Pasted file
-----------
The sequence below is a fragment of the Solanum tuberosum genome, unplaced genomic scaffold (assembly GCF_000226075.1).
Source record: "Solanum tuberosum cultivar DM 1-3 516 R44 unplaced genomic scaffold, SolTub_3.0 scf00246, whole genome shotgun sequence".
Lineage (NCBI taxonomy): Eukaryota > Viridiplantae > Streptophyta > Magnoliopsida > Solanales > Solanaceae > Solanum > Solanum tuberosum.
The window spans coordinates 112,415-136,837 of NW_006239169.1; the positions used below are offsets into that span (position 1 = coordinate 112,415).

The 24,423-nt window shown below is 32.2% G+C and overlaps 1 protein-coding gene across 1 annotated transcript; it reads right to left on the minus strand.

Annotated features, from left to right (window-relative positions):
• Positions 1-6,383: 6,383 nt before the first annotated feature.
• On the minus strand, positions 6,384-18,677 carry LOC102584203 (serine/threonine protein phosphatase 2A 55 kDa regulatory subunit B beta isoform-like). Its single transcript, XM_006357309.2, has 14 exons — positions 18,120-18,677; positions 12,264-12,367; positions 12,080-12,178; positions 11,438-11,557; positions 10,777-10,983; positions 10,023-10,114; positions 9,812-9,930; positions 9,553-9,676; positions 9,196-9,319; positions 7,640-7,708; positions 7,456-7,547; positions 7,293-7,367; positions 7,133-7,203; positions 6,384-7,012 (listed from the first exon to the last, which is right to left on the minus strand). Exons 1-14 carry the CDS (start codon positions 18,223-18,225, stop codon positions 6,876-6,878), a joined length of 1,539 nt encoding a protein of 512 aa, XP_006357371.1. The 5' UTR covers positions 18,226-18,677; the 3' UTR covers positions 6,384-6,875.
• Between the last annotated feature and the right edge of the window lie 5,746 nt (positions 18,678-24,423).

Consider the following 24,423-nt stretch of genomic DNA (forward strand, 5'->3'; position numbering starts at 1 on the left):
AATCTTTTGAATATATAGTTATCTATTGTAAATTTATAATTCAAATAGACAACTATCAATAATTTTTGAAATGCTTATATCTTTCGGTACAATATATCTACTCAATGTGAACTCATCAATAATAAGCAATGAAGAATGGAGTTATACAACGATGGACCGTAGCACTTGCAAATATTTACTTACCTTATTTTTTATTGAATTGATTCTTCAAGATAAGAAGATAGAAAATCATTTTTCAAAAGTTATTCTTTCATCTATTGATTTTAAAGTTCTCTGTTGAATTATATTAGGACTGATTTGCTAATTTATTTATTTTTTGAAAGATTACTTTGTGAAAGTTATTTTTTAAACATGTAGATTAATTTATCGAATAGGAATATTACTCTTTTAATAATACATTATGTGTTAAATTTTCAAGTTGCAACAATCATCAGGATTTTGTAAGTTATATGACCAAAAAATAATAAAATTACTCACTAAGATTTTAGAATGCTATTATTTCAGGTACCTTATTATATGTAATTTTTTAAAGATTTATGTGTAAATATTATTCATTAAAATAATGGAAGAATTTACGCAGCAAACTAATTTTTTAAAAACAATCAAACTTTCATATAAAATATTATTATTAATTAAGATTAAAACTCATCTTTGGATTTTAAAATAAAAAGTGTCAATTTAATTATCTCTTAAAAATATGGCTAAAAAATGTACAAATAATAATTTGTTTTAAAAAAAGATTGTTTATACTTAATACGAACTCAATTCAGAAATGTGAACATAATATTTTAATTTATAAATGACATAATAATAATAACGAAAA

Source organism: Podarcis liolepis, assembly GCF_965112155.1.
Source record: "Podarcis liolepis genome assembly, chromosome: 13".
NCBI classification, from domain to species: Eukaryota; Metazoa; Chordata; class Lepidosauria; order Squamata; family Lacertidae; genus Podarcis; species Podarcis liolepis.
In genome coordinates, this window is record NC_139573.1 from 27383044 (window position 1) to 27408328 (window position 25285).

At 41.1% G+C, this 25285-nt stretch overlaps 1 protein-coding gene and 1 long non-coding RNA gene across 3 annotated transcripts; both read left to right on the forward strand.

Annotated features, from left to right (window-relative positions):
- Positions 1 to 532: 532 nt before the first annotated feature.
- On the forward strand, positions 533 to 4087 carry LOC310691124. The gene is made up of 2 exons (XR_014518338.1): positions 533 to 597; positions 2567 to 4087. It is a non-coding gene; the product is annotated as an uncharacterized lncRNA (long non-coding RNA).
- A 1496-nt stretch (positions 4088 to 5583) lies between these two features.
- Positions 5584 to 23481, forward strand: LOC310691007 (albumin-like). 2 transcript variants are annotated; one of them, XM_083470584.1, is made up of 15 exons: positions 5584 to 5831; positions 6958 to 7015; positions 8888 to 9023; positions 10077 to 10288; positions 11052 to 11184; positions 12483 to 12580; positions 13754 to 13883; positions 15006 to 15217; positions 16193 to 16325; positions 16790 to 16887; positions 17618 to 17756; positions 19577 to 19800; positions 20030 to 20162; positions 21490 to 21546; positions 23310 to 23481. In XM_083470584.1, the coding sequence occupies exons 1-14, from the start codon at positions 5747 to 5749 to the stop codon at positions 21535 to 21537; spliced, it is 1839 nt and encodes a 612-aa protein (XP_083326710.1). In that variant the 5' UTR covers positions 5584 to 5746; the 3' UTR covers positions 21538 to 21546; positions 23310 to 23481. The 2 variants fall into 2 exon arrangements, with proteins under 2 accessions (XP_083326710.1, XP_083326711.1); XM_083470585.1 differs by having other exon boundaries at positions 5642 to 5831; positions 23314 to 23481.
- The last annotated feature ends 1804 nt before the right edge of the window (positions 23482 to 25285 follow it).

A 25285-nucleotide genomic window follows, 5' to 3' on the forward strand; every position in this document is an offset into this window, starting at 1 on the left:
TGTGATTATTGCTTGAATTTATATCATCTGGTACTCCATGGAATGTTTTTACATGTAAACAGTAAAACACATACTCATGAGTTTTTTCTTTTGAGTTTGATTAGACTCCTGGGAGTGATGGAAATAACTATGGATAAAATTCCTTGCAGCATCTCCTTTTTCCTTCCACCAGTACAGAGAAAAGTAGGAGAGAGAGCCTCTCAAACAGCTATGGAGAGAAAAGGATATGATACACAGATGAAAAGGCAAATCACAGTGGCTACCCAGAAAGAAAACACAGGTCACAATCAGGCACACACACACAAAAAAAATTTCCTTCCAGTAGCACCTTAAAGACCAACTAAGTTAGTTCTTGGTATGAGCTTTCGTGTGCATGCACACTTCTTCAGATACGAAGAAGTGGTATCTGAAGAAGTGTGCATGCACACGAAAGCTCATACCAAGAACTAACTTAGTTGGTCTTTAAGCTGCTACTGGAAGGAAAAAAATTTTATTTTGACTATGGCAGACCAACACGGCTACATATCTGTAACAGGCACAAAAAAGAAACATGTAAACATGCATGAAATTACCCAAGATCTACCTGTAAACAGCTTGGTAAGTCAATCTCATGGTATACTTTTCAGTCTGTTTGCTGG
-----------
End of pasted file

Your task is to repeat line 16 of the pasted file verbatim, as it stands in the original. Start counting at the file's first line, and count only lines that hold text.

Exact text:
At 41.1% G+C, this 25285-nt stretch overlaps 1 protein-coding gene and 1 long non-coding RNA gene across 3 annotated transcripts; both read left to right on the forward strand.